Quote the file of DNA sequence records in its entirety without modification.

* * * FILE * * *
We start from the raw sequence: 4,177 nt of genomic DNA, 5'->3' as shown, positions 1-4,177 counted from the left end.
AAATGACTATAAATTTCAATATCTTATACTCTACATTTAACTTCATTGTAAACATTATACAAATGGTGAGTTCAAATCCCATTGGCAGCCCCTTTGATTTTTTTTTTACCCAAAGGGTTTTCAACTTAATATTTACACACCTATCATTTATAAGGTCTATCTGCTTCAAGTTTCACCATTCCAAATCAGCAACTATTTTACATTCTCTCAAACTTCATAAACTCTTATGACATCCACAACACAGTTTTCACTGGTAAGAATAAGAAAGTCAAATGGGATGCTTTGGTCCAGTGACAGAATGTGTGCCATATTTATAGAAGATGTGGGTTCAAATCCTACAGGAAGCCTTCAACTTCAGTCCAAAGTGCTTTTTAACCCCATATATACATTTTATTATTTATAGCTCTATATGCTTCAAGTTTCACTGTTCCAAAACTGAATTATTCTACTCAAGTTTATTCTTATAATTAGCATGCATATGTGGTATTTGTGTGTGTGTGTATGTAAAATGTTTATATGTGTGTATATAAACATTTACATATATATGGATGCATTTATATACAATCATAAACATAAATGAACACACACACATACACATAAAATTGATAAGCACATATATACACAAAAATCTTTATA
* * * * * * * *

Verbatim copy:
We start from the raw sequence: 4,177 nt of genomic DNA, 5'->3' as shown, positions 1-4,177 counted from the left end.
AAATGACTATAAATTTCAATATCTTATACTCTACATTTAACTTCATTGTAAACATTATACAAATGGTGAGTTCAAATCCCATTGGCAGCCCCTTTGATTTTTTTTTTACCCAAAGGGTTTTCAACTTAATATTTACACACCTATCATTTATAAGGTCTATCTGCTTCAAGTTTCACCATTCCAAATCAGCAACTATTTTACATTCTCTCAAACTTCATAAACTCTTATGACATCCACAACACAGTTTTCACTGGTAAGAATAAGAAAGTCAAATGGGATGCTTTGGTCCAGTGACAGAATGTGTGCCATATTTATAGAAGATGTGGGTTCAAATCCTACAGGAAGCCTTCAACTTCAGTCCAAAGTGCTTTTTAACCCCATATATACATTTTATTATTTATAGCTCTATATGCTTCAAGTTTCACTGTTCCAAAACTGAATTATTCTACTCAAGTTTATTCTTATAATTAGCATGCATATGTGGTATTTGTGTGTGTGTGTATGTAAAATGTTTATATGTGTGTATATAAACATTTACATATATATGGATGCATTTATATACAATCATAAACATAAATGAACACACACACATACACATAAAATTGATAAGCACATATATACACAAAAATCTTTATA